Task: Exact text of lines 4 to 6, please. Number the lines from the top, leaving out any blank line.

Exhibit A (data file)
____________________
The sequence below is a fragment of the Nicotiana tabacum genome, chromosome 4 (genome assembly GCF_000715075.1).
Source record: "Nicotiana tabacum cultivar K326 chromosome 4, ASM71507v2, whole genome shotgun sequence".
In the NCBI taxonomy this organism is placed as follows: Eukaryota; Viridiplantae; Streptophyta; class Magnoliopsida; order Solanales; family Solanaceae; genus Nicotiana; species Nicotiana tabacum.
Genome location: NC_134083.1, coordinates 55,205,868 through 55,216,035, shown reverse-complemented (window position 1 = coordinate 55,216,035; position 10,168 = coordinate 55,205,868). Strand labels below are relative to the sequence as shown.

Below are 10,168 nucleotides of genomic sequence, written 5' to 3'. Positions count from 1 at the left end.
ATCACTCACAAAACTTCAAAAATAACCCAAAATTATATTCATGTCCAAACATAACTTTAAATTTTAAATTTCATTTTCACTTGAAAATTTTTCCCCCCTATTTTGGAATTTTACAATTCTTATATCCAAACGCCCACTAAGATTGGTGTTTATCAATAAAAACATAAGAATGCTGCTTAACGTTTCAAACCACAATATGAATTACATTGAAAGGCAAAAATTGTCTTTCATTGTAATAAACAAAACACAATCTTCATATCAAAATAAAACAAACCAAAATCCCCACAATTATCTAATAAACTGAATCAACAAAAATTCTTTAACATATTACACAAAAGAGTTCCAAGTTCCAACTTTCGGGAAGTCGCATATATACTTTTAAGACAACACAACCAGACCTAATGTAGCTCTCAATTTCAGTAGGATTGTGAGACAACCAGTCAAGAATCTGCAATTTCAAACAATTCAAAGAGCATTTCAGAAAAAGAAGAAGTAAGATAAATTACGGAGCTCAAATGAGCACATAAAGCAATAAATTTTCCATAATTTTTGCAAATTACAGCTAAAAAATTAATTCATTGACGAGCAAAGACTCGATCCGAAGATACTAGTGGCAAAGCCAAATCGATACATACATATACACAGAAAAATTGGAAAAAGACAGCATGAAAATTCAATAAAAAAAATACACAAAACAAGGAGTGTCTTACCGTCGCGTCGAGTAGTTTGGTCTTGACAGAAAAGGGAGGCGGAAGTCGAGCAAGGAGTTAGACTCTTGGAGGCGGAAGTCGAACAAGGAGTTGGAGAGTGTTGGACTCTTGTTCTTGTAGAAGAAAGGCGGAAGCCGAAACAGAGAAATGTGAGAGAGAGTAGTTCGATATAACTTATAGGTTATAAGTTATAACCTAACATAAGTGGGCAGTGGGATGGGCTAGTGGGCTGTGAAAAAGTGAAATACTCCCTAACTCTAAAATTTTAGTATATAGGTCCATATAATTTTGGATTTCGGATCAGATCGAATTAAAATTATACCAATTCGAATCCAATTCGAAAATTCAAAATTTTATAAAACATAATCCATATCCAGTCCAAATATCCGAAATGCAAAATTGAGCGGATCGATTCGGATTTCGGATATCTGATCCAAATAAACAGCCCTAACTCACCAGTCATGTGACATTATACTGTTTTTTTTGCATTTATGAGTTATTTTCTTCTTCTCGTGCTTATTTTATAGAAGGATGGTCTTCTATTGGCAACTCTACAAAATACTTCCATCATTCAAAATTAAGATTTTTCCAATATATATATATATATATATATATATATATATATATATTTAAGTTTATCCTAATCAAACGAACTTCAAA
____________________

Genome location: NC_134083.1, coordinates 55,205,868 through 55,216,035, shown reverse-complemented (window position 1 = coordinate 55,216,035; position 10,168 = coordinate 55,205,868). Strand labels below are relative to the sequence as shown.

Below are 10,168 nucleotides of genomic sequence, written 5' to 3'. Positions count from 1 at the left end.
ATCACTCACAAAACTTCAAAAATAACCCAAAATTATATTCATGTCCAAACATAACTTTAAATTTTAAATTTCATTTTCACTTGAAAATTTTTCCCCCCTATTTTGGAATTTTACAATTCTTATATCCAAACGCCCACTAAGATTGGTGTTTATCAATAAAAACATAAGAATGCTGCTTAACGTTTCAAACCACAATATGAATTACATTGAAAGGCAAAAATTGTCTTTCATTGTAATAAACAAAACACAATCTTCATATCAAAATAAAACAAACCAAAATCCCCACAATTATCTAATAAACTGAATCAACAAAAATTCTTTAACATATTACACAAAAGAGTTCCAAGTTCCAACTTTCGGGAAGTCGCATATATACTTTTAAGACAACACAACCAGACCTAATGTAGCTCTCAATTTCAGTAGGATTGTGAGACAACCAGTCAAGAATCTGCAATTTCAAACAATTCAAAGAGCATTTCAGAAAAAGAAGAAGTAAGATAAATTACGGAGCTCAAATGAGCACATAAAGCAATAAATTTTCCATAATTTTTGCAAATTACAGCTAAAAAATTAATTCATTGACGAGCAAAGACTCGATCCGAAGATACTAGTGGCAAAGCCAAATCGATACATACATATACACAGAAAAATTGGAAAAAGACAGCATGAAAATTCAATAAAAAAAATACACAAAACAAGGAGTGTCTTACCGTCGCGTCGAGTAGTTTGGTCTTGACAGAAAAGGGAGGCGGAAGTCGAGCAAGGAGTTAGACTCTTGGAGGCGGAAGTCGAACAAGGAGTTGGAGAGTGTTGGACTCTTGTTCTTGTAGAAGAAAGGCGGAAGCCGAAACAGAGAAATGTGAGAGAGAGTAGTTCGATATAACTTATAGGTTATAAGTTATAACCTAACATAAGTGGGCAGTGGGATGGGCTAGTGGGCTGTGAAAAAGTGAAATACTCCCTAACTCTAAAATTTTAGTATATAGGTCCATATAATTTTGGATTTCGGATCAGATCGAATTAAAATTATACCAATTCGAATCCAATTCGAAAATTCAAAATTTTATAAAACATAATCCATATCCAGTCCAAATATCCGAAATGCAAAATTGAGCGGATCGATTCGGATTTCGGATATCTGATCCAAATAAACAGCCCTAACTCACCAGTCATGTGACATTATACTGTTTTTTTTGCATTTATGAGTTATTTTCTTCTTCTCGTGCTTATTTTATAGAAGGATGGTCTTCTATTGGCAACTCTACAAAATACTTCCATCATTCAAAATTAAGATTTTTCCAATATATATATATATATATATATATATATATATATATATTTAAGTTTATCCTAATCAAACGAACTTCAAA